A hotel is an establishment that provides lodging paid on a short-term basis. The provision of basic accommodation, in times past, consisting only of a room with a bed, a cupboard, a small table and a washstand has largely been replaced by rooms with modern facilities, including en-suite bathrooms and air conditioning or climate control. Additional common features found in hotel rooms are a telephone, an alarm clock, a television, a safe, a mini-bar with snack foods and drinks, and facilities for making tea and coffee. Luxury features include bathrobes and slippers, a pillow menu, twin-sink vanities, and jacuzzi bathtubs. Larger hotels may provide additional guest facilities such as a swimming pool, fitness center, business center, childcare, conference facilities and social function services.
Hotel rooms are usually numbered (or named in some smaller hotels and B&Bs) to allow guests to identify their room. Some hotels offer meals as part of a room and board arrangement. In the United Kingdom, a hotel is required by law to serve food and drinks to all guests within certain stated hours. In Japan, capsule hotels provide a minimized amount of room space and shared facilities.
- 1 Etymology
- 2 History
- 3 Types
- 4 Management
- 5 Unique and Specialty hotels
- 5.1 Historic Inns and boutique hotels
- 5.2 Resort hotels
- 5.3 Other speciality hotels
- 5.4 Bunker hotels
- 5.5 Cave hotels
- 5.6 Cliff hotels
- 5.7 Capsule hotels
- 5.8 Ice, snow and igloo hotels
- 5.9 Garden hotels
- 5.10 Referral hotel
- 5.11 Railway hotels
- 5.12 Straw bale hotels
- 5.13 Transit hotels
- 5.14 Treehouse hotels
- 5.15 Underwater hotels
- 6 Records
- 7 Living in hotels
- 8 See also
- 9 References
- 10 Further reading
The word hotel is derived from the French hôtel (coming from the same origin as hospital), which referred to a French version of a building seeing frequent visitors, and providing care, rather than a place offering accommodation. In contemporary French usage, hôtel now has the same meaning as the English term, and hôtel particulier is used for the old meaning, as well as "hôtel" in some place names such as Hôtel-Dieu (in Paris), which has been a hospital since the Middle Ages. The French spelling, with the circumflex, was also used in English, but is now rare. The circumflex replaces the 's' found in the earlier hostel spelling, which over time took on a new, but closely related meaning. Grammatically, hotels usually take the definite article – hence "The Astoria Hotel" or simply "The Astoria."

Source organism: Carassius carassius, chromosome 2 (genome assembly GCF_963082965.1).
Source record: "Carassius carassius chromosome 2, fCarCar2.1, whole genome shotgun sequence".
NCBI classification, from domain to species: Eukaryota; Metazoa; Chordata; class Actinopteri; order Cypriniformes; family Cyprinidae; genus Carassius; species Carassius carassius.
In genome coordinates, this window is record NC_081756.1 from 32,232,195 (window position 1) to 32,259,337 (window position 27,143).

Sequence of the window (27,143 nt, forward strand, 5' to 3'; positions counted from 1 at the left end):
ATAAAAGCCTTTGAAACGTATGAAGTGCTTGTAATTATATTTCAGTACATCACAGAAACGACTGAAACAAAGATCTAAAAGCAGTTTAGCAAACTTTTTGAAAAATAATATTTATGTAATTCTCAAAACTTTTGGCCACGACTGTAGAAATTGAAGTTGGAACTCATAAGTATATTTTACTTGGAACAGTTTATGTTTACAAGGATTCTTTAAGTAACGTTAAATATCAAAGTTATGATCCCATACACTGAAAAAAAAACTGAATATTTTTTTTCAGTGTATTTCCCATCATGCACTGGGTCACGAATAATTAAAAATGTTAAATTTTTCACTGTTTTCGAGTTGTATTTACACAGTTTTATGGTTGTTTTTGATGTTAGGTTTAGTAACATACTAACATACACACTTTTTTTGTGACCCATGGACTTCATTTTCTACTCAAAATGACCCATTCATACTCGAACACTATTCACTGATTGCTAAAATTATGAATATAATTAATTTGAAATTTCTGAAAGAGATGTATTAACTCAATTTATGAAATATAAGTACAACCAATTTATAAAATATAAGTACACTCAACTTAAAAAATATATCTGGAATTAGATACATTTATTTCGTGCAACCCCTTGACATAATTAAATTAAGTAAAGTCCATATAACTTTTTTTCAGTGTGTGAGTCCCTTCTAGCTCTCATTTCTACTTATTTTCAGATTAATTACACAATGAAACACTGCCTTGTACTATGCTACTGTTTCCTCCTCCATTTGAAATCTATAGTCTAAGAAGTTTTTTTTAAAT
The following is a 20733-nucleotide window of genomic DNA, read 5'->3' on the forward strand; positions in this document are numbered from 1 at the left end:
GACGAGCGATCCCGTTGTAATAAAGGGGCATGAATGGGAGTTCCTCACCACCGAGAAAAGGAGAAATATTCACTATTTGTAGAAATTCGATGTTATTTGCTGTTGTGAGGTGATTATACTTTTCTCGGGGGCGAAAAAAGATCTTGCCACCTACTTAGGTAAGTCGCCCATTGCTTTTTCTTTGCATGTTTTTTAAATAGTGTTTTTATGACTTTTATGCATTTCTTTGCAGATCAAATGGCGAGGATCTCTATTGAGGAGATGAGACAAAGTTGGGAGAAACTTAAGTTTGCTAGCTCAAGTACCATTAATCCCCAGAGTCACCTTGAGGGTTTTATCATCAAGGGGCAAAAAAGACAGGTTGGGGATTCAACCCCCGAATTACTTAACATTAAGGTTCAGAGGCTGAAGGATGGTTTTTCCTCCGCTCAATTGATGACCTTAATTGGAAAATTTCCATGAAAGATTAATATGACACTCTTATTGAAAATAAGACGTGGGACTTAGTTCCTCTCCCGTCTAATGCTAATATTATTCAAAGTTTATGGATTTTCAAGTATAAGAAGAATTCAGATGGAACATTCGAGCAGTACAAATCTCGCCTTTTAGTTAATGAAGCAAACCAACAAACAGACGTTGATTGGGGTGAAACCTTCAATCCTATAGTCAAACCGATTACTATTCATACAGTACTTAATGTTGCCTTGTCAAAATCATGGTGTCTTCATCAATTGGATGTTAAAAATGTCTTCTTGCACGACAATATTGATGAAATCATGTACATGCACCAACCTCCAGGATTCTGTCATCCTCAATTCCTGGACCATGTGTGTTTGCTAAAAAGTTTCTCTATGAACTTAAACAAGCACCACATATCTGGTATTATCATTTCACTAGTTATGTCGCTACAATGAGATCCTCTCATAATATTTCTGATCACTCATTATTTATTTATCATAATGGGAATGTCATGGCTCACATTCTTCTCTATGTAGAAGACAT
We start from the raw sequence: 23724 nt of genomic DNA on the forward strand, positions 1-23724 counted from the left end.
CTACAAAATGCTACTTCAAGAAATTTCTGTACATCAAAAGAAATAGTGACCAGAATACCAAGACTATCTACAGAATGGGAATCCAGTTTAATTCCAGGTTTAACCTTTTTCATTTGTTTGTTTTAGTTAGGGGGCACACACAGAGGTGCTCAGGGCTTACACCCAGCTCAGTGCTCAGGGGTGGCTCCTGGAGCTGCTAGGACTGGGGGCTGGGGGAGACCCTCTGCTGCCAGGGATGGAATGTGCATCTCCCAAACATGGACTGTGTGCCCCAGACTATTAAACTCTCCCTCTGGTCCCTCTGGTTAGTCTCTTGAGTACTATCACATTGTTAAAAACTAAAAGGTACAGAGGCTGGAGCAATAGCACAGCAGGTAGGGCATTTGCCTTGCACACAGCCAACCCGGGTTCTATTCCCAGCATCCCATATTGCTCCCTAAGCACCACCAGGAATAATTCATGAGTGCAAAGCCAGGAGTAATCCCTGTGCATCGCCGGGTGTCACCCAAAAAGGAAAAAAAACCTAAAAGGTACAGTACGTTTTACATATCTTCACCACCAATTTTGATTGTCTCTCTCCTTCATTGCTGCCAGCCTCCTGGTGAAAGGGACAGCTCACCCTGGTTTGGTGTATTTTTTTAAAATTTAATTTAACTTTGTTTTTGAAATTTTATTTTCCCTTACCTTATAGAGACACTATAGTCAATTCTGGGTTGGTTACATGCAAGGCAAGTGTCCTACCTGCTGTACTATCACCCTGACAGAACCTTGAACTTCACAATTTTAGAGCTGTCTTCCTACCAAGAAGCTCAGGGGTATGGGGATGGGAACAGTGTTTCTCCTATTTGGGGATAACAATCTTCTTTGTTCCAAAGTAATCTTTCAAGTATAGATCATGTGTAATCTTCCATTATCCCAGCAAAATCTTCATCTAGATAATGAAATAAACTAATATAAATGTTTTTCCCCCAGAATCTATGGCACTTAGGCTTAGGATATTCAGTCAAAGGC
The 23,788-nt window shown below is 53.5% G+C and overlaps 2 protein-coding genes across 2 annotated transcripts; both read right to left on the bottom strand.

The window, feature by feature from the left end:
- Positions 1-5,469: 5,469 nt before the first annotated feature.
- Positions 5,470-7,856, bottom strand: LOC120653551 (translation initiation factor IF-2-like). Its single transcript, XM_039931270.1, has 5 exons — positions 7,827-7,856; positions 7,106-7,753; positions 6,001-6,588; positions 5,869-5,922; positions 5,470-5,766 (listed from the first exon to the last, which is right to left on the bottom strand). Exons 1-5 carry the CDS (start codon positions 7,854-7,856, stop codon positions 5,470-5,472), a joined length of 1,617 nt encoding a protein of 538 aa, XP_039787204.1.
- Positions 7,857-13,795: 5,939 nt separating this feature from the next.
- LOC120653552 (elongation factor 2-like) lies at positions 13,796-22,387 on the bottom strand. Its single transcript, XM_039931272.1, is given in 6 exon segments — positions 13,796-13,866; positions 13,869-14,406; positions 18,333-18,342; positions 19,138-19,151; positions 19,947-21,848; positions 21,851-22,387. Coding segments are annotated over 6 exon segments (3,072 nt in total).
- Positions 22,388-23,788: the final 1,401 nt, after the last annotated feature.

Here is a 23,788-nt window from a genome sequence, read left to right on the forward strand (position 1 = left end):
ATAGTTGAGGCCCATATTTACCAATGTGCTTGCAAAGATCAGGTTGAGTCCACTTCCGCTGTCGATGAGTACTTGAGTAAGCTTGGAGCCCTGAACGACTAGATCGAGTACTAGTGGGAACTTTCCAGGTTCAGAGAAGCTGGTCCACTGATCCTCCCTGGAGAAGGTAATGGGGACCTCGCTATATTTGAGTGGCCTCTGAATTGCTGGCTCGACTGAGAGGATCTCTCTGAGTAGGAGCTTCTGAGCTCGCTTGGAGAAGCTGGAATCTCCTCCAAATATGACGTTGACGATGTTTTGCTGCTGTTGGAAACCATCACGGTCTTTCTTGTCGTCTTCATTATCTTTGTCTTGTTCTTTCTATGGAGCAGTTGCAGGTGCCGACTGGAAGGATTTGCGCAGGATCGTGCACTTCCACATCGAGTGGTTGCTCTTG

Facilities offering hospitality to travellers have been a feature of the earliest civilizations. In Greco-Roman culture hospitals for recuperation and rest were built at thermal baths. During the Middle Ages various religious orders at monasteries and abbeys would offer accommodation for travellers on the road.
The precursor to the modern hotel was the inn of medieval Europe, possibly dating back to the rule of Ancient Rome. These would provide for the needs of travelers, including food and lodging, stabling and fodder for the traveler's horse(s) and fresh horses for the mail coach. Famous London examples of inns include the George and the Tabard. A typical layout of an inn had an inner court with bedrooms on the two sides, with the kitchen and parlour at the front and the stables at the back.1
For a period of about 200 years from the mid-17th century, coaching inns served as a place for lodging for coach travelers (in other words, a roadhouse). Coaching inns stabled teams of horses for stagecoaches and mail coaches and replaced tired teams with fresh teams. Traditionally they were seven miles apart but this depended very much on the terrain. Some English towns had as many as ten such inns and rivalry between them was intense, not only for the income from the stagecoach operators but for the revenue for food and drink supplied to the wealthy passengers. By the end of the century, coaching inns were being run more professionally, with a regular timetable being followed and fixed menus for food.2